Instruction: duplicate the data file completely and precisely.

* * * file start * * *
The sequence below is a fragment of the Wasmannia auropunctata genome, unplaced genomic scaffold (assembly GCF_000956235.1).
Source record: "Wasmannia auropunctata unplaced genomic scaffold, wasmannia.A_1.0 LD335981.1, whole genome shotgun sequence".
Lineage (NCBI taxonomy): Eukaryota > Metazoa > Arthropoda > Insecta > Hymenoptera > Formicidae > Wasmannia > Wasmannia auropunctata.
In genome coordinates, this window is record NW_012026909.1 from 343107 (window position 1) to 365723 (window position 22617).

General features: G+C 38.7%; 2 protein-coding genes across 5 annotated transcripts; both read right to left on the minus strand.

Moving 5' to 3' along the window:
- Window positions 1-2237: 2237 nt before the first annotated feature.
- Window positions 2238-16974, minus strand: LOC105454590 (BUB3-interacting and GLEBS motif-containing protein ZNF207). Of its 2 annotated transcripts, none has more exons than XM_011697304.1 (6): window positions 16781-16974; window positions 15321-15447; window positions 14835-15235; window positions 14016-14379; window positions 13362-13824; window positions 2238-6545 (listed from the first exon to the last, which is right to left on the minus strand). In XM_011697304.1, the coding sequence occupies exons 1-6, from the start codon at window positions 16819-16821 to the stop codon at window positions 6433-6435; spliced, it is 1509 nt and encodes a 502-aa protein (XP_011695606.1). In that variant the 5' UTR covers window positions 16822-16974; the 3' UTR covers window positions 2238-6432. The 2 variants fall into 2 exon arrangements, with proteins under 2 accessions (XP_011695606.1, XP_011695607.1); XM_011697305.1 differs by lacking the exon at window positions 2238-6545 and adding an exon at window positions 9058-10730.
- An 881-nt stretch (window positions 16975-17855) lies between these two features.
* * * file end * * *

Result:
The sequence below is a fragment of the Wasmannia auropunctata genome, unplaced genomic scaffold (assembly GCF_000956235.1).
Source record: "Wasmannia auropunctata unplaced genomic scaffold, wasmannia.A_1.0 LD335981.1, whole genome shotgun sequence".
Lineage (NCBI taxonomy): Eukaryota > Metazoa > Arthropoda > Insecta > Hymenoptera > Formicidae > Wasmannia > Wasmannia auropunctata.
In genome coordinates, this window is record NW_012026909.1 from 343107 (window position 1) to 365723 (window position 22617).

General features: G+C 38.7%; 2 protein-coding genes across 5 annotated transcripts; both read right to left on the minus strand.

Moving 5' to 3' along the window:
- Window positions 1-2237: 2237 nt before the first annotated feature.
- Window positions 2238-16974, minus strand: LOC105454590 (BUB3-interacting and GLEBS motif-containing protein ZNF207). Of its 2 annotated transcripts, none has more exons than XM_011697304.1 (6): window positions 16781-16974; window positions 15321-15447; window positions 14835-15235; window positions 14016-14379; window positions 13362-13824; window positions 2238-6545 (listed from the first exon to the last, which is right to left on the minus strand). In XM_011697304.1, the coding sequence occupies exons 1-6, from the start codon at window positions 16819-16821 to the stop codon at window positions 6433-6435; spliced, it is 1509 nt and encodes a 502-aa protein (XP_011695606.1). In that variant the 5' UTR covers window positions 16822-16974; the 3' UTR covers window positions 2238-6432. The 2 variants fall into 2 exon arrangements, with proteins under 2 accessions (XP_011695606.1, XP_011695607.1); XM_011697305.1 differs by lacking the exon at window positions 2238-6545 and adding an exon at window positions 9058-10730.
- An 881-nt stretch (window positions 16975-17855) lies between these two features.